Geoffrey Hinton may be the “godfather” of deep learning, a suddenly hot field of artificial intelligence, or AI – but that doesn’t mean he’s resting on his algorithms.
Hinton, a University Professor Emeritus at the University of Toronto, has published his thinking on “capsule networks” – a concept that promises to improve the way machines understand the world through images or video. The technology has applications that range from building better self-driving cars to making medical diagnoses.
“This is a much more robust way to detect objects than what we have at present,” says Hinton, who is also a fellow at Google’s AI research arm.
“If you’ve been in the field for a long time like I have, you know that the neural nets that we use now – there’s nothing special about them. We just sort of made them up.”
Keeping Canada at AI’s cutting edge
Hinton’s approach, detailed in a story in Wired magazine, relies on these “capsule networks.” Here’s how it works: At present, deep learning algorithms must be trained on millions of images before they can reliably distinguish a picture of, say, a cat from something else. In part, that’s because the software isn’t very good at applying what it’s already learned to brand new situations – for example, recognizing a cat that’s being viewed from a slightly different angle. Capsule networks, by contrast, can help track the relationship between various parts of an object – in the case of a cat, one example might be the relative distance between its nose and mouth.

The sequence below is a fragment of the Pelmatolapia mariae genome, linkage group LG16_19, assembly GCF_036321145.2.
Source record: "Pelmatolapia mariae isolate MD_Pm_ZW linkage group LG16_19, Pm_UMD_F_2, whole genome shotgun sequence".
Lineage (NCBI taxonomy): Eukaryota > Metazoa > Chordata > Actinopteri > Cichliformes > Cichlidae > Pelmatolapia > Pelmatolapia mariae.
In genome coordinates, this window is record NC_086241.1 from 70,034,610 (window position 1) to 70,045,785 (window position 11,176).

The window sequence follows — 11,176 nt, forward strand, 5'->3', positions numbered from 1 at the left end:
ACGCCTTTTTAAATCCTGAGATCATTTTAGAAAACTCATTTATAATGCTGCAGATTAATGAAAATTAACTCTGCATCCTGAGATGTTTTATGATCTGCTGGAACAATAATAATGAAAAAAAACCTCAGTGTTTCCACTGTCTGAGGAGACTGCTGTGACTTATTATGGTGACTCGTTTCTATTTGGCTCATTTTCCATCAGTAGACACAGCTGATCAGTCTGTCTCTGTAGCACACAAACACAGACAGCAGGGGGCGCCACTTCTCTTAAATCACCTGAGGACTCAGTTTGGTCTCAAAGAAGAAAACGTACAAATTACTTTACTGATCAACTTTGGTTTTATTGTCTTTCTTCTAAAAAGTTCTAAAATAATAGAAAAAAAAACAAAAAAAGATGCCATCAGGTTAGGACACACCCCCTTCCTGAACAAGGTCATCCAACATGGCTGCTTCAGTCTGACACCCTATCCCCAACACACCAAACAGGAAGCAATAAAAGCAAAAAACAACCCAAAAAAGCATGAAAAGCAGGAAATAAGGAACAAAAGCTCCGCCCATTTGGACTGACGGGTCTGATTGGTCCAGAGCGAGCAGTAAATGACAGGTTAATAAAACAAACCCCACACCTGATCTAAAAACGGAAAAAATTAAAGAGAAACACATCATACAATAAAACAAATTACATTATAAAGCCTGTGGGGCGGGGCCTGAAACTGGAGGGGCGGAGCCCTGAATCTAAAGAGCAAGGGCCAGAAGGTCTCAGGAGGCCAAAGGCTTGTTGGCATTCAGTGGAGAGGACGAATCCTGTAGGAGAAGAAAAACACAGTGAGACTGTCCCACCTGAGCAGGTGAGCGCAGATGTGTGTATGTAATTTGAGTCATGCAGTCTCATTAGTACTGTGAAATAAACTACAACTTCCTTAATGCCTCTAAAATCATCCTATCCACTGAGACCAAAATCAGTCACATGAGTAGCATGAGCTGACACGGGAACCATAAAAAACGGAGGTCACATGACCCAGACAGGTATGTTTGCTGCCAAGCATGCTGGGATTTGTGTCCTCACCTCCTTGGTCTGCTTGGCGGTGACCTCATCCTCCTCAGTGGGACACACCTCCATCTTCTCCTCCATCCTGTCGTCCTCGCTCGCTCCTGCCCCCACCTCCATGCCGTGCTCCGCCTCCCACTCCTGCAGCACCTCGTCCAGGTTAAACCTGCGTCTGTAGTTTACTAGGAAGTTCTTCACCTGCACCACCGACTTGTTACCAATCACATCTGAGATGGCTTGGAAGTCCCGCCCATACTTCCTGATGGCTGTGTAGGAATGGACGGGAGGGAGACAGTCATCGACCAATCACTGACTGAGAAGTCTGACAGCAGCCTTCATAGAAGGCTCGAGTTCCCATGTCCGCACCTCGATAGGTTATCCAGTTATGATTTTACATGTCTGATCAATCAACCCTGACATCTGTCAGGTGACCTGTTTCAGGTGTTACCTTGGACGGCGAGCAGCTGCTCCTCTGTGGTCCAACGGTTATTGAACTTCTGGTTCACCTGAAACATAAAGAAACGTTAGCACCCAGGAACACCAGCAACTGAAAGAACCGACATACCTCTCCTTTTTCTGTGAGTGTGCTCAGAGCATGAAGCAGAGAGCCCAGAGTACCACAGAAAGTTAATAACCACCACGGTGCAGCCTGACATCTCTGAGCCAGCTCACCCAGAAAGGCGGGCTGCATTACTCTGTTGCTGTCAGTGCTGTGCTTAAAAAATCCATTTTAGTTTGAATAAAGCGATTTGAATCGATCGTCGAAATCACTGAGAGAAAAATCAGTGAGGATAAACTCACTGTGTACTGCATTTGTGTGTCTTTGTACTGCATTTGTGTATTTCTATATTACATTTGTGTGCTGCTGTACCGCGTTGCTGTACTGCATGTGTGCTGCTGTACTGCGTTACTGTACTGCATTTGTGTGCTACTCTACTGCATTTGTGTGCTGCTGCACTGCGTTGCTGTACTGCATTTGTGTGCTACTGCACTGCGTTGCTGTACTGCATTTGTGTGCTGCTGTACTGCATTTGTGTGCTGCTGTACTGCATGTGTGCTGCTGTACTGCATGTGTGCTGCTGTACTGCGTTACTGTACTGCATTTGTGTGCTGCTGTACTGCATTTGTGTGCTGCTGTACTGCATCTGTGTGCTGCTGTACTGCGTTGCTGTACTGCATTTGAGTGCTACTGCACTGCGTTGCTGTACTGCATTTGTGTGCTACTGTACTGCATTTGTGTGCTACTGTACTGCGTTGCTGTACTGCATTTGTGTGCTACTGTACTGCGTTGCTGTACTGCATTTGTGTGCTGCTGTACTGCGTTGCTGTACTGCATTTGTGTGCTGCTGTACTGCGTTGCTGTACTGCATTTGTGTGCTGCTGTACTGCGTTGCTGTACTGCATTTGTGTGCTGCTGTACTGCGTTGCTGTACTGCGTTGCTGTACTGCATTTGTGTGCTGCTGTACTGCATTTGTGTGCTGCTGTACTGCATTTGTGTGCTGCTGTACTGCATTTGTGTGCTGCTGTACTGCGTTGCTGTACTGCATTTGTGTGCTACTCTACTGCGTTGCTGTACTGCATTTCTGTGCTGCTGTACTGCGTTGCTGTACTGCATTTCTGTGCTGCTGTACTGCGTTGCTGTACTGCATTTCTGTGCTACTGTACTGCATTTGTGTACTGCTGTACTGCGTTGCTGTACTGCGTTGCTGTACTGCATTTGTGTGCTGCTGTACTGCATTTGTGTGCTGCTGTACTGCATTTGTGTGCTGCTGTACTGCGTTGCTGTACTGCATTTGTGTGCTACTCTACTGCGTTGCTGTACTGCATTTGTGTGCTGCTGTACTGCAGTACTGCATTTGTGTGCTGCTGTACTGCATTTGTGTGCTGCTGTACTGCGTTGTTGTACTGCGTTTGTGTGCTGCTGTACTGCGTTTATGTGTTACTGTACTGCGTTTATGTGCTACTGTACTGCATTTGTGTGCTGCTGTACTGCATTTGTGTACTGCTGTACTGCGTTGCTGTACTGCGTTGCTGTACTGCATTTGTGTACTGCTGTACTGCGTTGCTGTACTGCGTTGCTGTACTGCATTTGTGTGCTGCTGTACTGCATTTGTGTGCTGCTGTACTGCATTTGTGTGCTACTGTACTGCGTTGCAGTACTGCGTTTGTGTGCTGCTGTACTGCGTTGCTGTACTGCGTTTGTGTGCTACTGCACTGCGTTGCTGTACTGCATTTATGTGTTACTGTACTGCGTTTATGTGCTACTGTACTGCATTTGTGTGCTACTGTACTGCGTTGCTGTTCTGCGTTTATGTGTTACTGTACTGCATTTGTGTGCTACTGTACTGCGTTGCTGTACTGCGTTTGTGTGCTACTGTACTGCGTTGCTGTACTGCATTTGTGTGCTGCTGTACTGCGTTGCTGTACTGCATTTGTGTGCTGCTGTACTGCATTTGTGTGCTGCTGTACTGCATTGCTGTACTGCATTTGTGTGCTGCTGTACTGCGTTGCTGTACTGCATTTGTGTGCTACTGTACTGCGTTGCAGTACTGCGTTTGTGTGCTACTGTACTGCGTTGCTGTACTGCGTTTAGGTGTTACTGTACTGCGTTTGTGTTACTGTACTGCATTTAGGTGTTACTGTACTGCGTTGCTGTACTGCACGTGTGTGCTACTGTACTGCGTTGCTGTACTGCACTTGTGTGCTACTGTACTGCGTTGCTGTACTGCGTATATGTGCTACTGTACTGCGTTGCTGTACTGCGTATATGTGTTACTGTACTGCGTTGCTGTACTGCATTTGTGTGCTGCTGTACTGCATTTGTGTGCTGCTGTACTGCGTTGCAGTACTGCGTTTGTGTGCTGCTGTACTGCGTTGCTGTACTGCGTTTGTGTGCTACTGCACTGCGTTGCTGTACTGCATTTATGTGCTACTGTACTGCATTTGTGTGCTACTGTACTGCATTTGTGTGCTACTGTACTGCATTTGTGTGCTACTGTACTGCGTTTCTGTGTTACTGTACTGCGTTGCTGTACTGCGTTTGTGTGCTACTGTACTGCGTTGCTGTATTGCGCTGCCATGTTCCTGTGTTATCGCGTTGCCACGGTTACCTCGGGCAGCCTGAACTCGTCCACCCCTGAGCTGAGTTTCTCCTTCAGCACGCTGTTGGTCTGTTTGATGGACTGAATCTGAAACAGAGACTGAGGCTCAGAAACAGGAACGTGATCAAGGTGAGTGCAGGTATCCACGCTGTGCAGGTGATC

At Google’s Go North conference, held at Toronto’s Evergreen Brick Works, Prime Minister Justin Trudeau said it is important for Canada to continue to play a key role in shaping the development of AI technologies because “if we’re helping drive it, we will draw benefits from it and minimize the challenges and disruptions as we bring people along.”
With his new research, there’s little doubt Hinton is doing his part to move the AI ball forward – even if it draws on ideas he’s been contemplating for the past 40 years.
In published results, Hinton’s capsule networks matched the accuracy of the best previous techniques when it comes to recognizing hand-written digits, according to Wired. A second test, one that challenges software to recognize objects like toys from different angles, cut the previous error rate in half.
“What we showed is early days,” Hinton cautioned attendees at Go North. “It works quite impressively on small datasets. But until it works on large datasets, you shouldn’t believe it.”
Even so, other researchers are lauding Hinton’s efforts.
“It’s too early to tell how far this particular architecture will go,” Gary Marcus, a professor of psychology at New York University, told Wired. “But it’s great to see Hinton out of the rut that the field has seemed fixated on.”